Bulgarian government’s DIY performance appraisal

Two days after the National Assembly voted unanimously to approve its resignation, Prime Minister Nikolai Denkov’s government held a briefing to list its actions in the nine months since it took office.

The March 8 event opened with statements by Denkov and Deputy PM Maria Gabriel, the showing of a video with highlights of members of the government’s activities since June 2023, and individual statements by members of the Cabinet, a process that took about 90 minutes.

The video, set to music, emphasised achievements such as Bulgaria’s partial accession to the Schengen zone as of March 31 this year, reform legislation approved in Parliament, and in-person contacts with numerous foreign leaders, including Ukrainian President Volodymyr Zelenskky, as well as participation in key forums, such as Denkov’s address to the European Parliament.

At the briefing, there was a notably cordial tone between Denkov and Gabriel, in contrast to the public tensions between their respective coalitions, We Continue the Change-Democratic Bulgaria and GERB-UDF, which are set on March 9 to open negotiations on a government to be headed by Gabriel.

It was equably notable that comments by Denkov and several Cabinet ministers signalled optimism that there would be a Gabriel government, rather than early parliamentary elections.

Denkov said in his opening remarks that the negotiations on the continuation of joint governance should be conducted with clear priorities and a desire to reach an agreement.

“The governance programme continues for the next nine months. We are in the middle of implementing it. Maria Gabriel and I will do everything possible to make a smooth transition, with minimal upheavals, so that we can continue to work together,” he said.

The Cabinet had approved 600 decisions, Denkov said.

“Inflation is at its lowest level in the past two years and continues to slow. We have the second highest wage growth in the EU, but much of the results have been lost in the media, drowned out by other events of much less importance.

“We have green light for the Struma motorway, we have 30km of highway roads built, in the next nine months we expect up to 90km more to be launched. That is, in 18 months of effort we expect to have about 100km of highway roads put into operation,” Denkov said.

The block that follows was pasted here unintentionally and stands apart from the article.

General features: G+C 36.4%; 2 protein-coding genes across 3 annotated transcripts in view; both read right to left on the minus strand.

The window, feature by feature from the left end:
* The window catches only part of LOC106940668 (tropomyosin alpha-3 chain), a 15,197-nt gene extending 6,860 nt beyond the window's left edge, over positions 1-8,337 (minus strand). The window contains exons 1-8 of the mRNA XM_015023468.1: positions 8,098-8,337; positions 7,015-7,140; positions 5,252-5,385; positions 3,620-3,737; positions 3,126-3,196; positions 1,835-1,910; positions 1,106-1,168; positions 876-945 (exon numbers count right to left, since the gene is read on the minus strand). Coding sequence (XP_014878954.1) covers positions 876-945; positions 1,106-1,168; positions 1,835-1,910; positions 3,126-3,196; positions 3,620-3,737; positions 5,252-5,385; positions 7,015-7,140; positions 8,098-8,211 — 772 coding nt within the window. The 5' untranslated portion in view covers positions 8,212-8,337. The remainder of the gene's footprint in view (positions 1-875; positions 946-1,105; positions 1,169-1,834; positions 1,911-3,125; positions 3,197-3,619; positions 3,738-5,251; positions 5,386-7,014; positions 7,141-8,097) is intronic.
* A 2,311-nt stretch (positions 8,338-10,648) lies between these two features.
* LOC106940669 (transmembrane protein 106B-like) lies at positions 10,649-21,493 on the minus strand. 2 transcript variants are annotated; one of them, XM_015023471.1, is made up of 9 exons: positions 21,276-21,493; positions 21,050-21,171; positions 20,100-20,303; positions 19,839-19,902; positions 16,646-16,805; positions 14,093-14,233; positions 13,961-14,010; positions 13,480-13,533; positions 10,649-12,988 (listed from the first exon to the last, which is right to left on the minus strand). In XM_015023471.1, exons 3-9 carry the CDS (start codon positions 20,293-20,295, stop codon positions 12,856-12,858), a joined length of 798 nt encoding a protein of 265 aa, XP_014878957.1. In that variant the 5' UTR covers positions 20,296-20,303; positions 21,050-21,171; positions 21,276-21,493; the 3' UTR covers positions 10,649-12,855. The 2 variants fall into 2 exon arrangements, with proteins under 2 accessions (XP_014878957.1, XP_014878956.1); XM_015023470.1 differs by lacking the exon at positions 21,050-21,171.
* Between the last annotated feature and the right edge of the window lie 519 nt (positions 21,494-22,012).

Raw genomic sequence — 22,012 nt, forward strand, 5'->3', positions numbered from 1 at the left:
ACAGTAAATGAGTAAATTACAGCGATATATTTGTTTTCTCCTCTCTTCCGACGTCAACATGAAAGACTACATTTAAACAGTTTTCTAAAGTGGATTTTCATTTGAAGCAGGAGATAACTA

“Regardless of the surprises we encountered and often deliberate sabotages, at the moment about 56 per cent of the measures under the governance programme have been implemented, but there are also tasks on which there is a delay,” he said.

He said that the second payment under the EU’s Recovery and Resilience Plan was still awaited.

“There is also a delay in the National Children’s Hospital project,” he said.

Other items emphasised by Denkov included the government’s moves to combat disinformation.

Gabriel said: “Nine months ago, we made a difficult but extremely important choice. The political parties supporting the government managed to soften the disputes and open distrust among themselves.

“They supported a Cabinet that seemed impossible in the eyes of many, for the sake of one thing – the stability of the country,” Gabriel said.

She said that joint efforts produce more sustainable results, and open dialogue is the best way to overcome differences.
Gabriel said that as Deputy PM, she coordinates the activities of four agencies and nine councils.

“Progress in the fight against human trafficking and the prevention of domestic violence are the two topics on which we work very diligently,” he said.

She pointed to the government’s clear and predictable support for Ukraine, naming it as one of the top priorities.

“Schengen is an important step forward. Bulgaria has become a predictable partner within the EU and Nato. For us, the strategic importance of the Black Sea and the Western Balkans is invariably present in every format we are in,” she said. Bulgaria was a factor for stability in South Eastern Europe, Gabriel said.

Gabriel, who also holds the post of Foreign Minister, said that the ministry had 89 measures in the programme, of which 61 had been implemented and the implementation of the remainder had begun.

With Denkov having asked ministers to keep their statements as brief as possible, Finance Minister Assen Vassilev highlighted the priority of Bulgaria joining the euro zone in January 2025, Defence Minister Todor Tagarev said that Bulgaria had provided Ukraine with more than 7000 tons of materiel, including millions of ammunition of different types and calibres, as well as more than 140 vehicles that are on their way to Ukraine.

The individual ministers’ comments were a mixture of pointing to matters that had been achieved, such as Bulgaria’s partial entry to the Schengen zone, though others focused more on priorities and legislation that should be adopted in the future.

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